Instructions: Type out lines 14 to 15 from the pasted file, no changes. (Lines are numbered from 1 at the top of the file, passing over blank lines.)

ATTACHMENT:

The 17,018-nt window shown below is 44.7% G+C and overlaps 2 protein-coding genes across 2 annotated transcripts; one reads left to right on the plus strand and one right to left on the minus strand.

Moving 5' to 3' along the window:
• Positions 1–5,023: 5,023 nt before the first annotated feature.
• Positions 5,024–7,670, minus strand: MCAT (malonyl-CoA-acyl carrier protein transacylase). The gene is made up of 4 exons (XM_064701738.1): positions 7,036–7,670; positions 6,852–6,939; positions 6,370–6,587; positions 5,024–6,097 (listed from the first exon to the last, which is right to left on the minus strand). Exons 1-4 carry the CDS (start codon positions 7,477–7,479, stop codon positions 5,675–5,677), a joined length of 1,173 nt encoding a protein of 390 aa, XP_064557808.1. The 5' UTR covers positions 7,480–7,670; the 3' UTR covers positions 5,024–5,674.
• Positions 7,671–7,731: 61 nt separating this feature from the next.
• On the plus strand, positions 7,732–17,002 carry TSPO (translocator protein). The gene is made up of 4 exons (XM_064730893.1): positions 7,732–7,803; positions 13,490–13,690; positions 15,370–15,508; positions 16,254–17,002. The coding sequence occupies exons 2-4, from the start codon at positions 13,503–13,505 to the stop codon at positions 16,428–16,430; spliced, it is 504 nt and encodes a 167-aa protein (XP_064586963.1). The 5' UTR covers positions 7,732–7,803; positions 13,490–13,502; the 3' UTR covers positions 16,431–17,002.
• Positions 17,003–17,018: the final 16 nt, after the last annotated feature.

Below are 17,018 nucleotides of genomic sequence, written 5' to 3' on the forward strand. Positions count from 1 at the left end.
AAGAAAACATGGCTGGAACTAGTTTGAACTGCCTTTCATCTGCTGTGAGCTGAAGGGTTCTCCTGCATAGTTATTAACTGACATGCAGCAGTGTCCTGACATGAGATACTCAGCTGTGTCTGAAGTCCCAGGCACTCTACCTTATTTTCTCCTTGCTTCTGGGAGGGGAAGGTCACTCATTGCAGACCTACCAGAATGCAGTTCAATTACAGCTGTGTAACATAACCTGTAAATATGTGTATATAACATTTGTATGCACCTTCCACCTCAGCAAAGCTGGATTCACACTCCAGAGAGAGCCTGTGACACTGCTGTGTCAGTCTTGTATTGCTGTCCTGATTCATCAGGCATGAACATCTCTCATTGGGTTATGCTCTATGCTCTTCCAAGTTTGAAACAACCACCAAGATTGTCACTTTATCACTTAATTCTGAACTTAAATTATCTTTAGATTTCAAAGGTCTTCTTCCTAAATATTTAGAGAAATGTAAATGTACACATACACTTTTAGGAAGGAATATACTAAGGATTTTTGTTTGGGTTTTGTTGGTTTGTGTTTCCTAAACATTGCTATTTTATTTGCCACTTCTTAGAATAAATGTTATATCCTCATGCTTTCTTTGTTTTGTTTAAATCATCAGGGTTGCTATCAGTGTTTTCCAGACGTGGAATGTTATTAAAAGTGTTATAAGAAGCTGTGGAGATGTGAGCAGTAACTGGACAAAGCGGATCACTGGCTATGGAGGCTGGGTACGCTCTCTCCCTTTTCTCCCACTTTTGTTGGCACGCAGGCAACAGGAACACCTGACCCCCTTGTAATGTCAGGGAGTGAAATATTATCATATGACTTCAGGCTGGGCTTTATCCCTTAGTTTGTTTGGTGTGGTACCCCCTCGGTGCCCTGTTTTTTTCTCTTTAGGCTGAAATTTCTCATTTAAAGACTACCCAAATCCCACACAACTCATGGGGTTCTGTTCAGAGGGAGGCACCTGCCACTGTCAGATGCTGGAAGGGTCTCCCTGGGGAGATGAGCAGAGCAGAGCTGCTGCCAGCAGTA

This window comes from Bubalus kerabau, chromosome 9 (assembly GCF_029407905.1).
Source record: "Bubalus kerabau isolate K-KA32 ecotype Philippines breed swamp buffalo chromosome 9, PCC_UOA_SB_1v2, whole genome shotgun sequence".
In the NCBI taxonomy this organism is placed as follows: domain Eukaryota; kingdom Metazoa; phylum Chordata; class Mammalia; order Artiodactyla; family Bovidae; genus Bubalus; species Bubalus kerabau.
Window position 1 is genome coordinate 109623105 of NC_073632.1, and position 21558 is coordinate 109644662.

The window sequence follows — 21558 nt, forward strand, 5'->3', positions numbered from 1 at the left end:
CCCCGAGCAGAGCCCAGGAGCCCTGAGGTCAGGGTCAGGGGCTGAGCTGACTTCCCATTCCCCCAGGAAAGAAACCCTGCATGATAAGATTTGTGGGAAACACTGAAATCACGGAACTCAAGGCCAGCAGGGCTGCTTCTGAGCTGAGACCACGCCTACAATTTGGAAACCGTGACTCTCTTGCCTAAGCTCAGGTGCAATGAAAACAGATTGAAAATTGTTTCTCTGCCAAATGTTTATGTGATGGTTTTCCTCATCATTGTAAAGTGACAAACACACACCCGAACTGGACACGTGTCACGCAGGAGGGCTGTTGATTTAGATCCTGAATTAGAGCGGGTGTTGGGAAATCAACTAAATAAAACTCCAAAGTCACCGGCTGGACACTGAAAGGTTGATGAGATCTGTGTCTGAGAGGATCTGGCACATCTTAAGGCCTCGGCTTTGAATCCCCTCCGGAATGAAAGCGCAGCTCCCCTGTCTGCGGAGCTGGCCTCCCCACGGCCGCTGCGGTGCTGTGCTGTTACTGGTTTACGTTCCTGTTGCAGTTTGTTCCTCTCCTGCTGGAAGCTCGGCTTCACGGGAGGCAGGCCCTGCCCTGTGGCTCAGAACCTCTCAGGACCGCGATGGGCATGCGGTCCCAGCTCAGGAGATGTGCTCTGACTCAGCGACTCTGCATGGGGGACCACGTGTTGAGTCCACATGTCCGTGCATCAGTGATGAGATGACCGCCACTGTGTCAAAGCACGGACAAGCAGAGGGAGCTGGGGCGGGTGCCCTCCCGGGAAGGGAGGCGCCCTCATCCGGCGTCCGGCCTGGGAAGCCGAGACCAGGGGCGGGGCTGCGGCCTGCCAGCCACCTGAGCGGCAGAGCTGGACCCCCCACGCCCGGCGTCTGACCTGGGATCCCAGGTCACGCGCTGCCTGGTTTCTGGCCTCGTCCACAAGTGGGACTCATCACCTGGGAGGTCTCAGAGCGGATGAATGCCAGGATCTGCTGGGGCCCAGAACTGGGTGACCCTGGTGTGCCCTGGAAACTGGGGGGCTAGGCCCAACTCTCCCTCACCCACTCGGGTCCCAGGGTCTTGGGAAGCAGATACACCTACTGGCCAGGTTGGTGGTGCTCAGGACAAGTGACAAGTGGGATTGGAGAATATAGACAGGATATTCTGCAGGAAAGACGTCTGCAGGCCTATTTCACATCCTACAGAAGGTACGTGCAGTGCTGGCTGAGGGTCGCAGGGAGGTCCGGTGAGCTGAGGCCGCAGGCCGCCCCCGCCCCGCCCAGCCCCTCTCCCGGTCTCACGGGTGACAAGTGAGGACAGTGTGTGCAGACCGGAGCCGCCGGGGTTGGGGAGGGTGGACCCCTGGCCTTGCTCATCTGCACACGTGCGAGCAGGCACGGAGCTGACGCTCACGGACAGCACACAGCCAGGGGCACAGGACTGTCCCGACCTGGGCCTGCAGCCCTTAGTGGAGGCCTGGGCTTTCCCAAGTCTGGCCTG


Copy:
The window sequence follows — 21558 nt, forward strand, 5'->3', positions numbered from 1 at the left end:
CCCCGAGCAGAGCCCAGGAGCCCTGAGGTCAGGGTCAGGGGCTGAGCTGACTTCCCATTCCCCCAGGAAAGAAACCCTGCATGATAAGATTTGTGGGAAACACTGAAATCACGGAACTCAAGGCCAGCAGGGCTGCTTCTGAGCTGAGACCACGCCTACAATTTGGAAACCGTGACTCTCTTGCCTAAGCTCAGGTGCAATGAAAACAGATTGAAAATTGTTTCTCTGCCAAATGTTTATGTGATGGTTTTCCTCATCATTGTAAAGTGACAAACACACACCCGAACTGGACACGTGTCACGCAGGAGGGCTGTTGATTTAGATCCTGAATTAGAGCGGGTGTTGGGAAATCAACTAAATAAAACTCCAAAGTCACCGGCTGGACACTGAAAGGTTGATGAGATCTGTGTCTGAGAGGATCTGGCACATCTTAAGGCCTCGGCTTTGAATCCCCTCCGGAATGAAAGCGCAGCTCCCCTGTCTGCGGAGCTGGCCTCCCCACGGCCGCTGCGGTGCTGTGCTGTTACTGGTTTACGTTCCTGTTGCAGTTTGTTCCTCTCCTGCTGGAAGCTCGGCTTCACGGGAGGCAGGCCCTGCCCTGTGGCTCAGAACCTCTCAGGACCGCGATGGGCATGCGGTCCCAGCTCAGGAGATGTGCTCTGACTCAGCGACTCTGCATGGGGGACCACGTGTTGAGTCCACATGTCCGTGCATCAGTGATGAGATGACCGCCACTGTGTCAAAGCACGGACAAGCAGAGGGAGCTGGGGCGGGTGCCCTCCCGGGAAGGGAGGCGCCCTCATCCGGCGTCCGGCCTGGGAAGCCGAGACCAGGGGCGGGGCTGCGGCCTGCCAGCCACCTGAGCGGCAGAGCTGGACCCCCCACGCCCGGCGTCTGACCTGGGATCCCAGGTCACGCGCTGCCTGGTTTCTGGCCTCGTCCACAAGTGGGACTCATCACCTGGGAGGTCTCAGAGCGGATGAATGCCAGGATCTGCTGGGGCCCAGAACTGGGTGACCCTGGTGTGCCCTGGAAACTGGGGGGCTAGGCCCAACTCTCCCTCACCCACTCGGGTCCCAGGGTCTTGGGAAGCAGATACACCTACTGGCCAGGTTGGTGGTGCTCAGGACAAGTGACAAGTGGGATTGGAGAATATAGACAGGATATTCTGCAGGAAAGACGTCTGCAGGCCTATTTCACATCCTACAGAAGGTACGTGCAGTGCTGGCTGAGGGTCGCAGGGAGGTCCGGTGAGCTGAGGCCGCAGGCCGCCCCCGCCCCGCCCAGCCCCTCTCCCGGTCTCACGGGTGACAAGTGAGGACAGTGTGTGCAGACCGGAGCCGCCGGGGTTGGGGAGGGTGGACCCCTGGCCTTGCTCATCTGCACACGTGCGAGCAGGCACGGAGCTGACGCTCACGGACAGCACACAGCCAGGGGCACAGGACTGTCCCGACCTGGGCCTGCAGCCCTTAGTGGAGGCCTGGGCTTTCCCAAGTCTGGCCTG